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Bill W. and Dr. Bob

This new play about the founders of Alcoholics Anonymous is crudely constructed but undeniably sincere. logo
Robert Krakovski and Patrick Husted in Bill W. and Dr. Bob
(© Carol Rosegg)
"My name is Bill W., and I'm an alcoholic," confides a character standing under an isolating light at the very start of Bill W. and Dr. Bob, Stephen Bergman and Janet Surrey's crudely constructed if undeniably sincere play about the founders of Alcoholics Anonymous. At the performance I attended at least a third of the audience members cheerily responded "Hi, Bill" or "Hey, Bill." When immediately afterward, a second character standing in a second shock of light says, "Dr. Bob, alcoholic," the same third of the audience -- now augmented by a few bandwagon-hoppers -- responded with "Hi, Bob."

If a significant portion of the ticket buyers behaved as if they were at a church-basement AA meeting, listening to a peer begin a confessional speech, in a way they were. To use support-group vernacular, the patrons were present at the ultimate qualification, or candid revelation of one's drinking history. Since people in recovery don't usually seek social niceties from their gatherings, neither are they likely to demand dramaturgical niceties in a play that champions Bill Wilson and Dr. Robert Smith, a couple of supposedly hopeless drunks who had the breakthrough understanding in 1935 that sharing humiliating experiences is what could lead chronic drinkers to forego their debilitating habit.

It's probably helpful to keep in mind while watching this depiction of this story -- which for many has a weight equivalent to Moses' bringing the tablets back from Mount Sinai -- that the literature cherished by AA members often has the homogenized feel of committee writing. Even Anita Fuchs' set, which consists mostly of looming panels that travel clumsily back and forth, has the makeshift appearance of a meeting room.

In a series of introductory scenes, New York stockbroker Bill Wilson (Robert Krakovski) and Ohio surgeon Bob Smith (Patrick Husted) are shown literally falling-down drunk, often trying the patience of their long-suffering wives Lois Wilson (Rachel Harker) and Anne Smith (Kathleen Doyle).

Even Smith's exposure to the pre-AA Oxford Group precepts doesn't convince him to stop drinking, but it does prepare him for a desperate tete-a-tete with the now-sober Wilson, who ends up in Akron on a business trip and needs to talk to another empathizing boozer to avoid going on a bender. By the time they finish their inaugural six-hour chat at the home of local doyenne Henrietta Seiberling (Deanna Dunmyer), they've established the basic structure for every AA meeting since.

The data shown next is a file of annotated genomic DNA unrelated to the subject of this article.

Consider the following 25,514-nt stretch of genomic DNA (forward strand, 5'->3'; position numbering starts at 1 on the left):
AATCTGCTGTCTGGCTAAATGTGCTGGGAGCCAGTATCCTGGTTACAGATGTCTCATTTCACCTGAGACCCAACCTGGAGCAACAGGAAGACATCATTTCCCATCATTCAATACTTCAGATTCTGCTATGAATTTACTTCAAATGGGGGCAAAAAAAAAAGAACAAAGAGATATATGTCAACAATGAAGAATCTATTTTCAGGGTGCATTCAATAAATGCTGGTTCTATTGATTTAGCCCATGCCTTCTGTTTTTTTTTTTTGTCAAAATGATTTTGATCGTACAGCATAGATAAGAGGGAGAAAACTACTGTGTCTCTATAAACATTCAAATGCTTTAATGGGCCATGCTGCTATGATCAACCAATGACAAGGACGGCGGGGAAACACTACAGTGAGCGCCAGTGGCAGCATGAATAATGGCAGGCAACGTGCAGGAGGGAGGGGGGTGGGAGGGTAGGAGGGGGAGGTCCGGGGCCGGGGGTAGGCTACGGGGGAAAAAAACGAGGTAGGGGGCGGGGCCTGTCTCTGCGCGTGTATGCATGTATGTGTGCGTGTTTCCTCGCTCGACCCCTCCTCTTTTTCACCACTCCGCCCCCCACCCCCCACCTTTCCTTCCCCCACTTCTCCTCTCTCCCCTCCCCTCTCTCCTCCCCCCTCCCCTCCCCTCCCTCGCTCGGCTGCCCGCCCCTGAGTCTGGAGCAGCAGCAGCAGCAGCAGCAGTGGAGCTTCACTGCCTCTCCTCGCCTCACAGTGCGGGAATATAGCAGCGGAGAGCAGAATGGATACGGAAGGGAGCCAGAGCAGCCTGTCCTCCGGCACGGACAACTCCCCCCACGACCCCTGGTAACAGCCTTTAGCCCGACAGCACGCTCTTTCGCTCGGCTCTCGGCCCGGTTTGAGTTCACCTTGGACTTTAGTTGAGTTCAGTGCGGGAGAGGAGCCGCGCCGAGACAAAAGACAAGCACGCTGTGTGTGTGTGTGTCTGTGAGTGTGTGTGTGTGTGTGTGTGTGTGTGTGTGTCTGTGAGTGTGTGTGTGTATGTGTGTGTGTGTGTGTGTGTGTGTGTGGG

As the first act ends, the pair realizes they need to confirm their theory by recruiting one more convert. In act two, they do so -- but only after encountering potential-member difficulties and dealing with resistance from their dubious wives. It reveals nothing to say they find their man. The rest is spiritual -- and spirits -- history.

In keeping with the quality of the writing, director Rick Lombardo's production is rough around the edges. Some of the acting, particularly during the inebriation segments, is reminiscent of the Reefer Madness under-marijuana-influence scenes; it's histrionic, let-this-be-a-lesson-to-you stuff.

On balance, Husted's Dr. Bob is more controlled than Krakovski's Bill W., while Doyle's Anne Smith is better crafted than Harker's Lois Wilson. But nuance isn't high on anyone's to-do-list, including Marc Carver and Deanna Dunmyer, who play everybody else who come in contact with the men.

The promotional material for Bill W. and Dr. Bob proclaims it the "first-ever play about the founders of Alcoholics Anonymous." However, a superior 1989 teleplay, My Name is Bill W., starring James Woods and James Garner as the seminal figures, exists and is available for home viewing.

Nevertheless, Bergman and Surrey's script will likely lead to future productions, especially by amateur and AA groups everywhere. The birth of Alcoholics Anonymous may not be the greatest story every told, but without question it's one of the greatest 20th-century stories -- even when it isn't told greatly.

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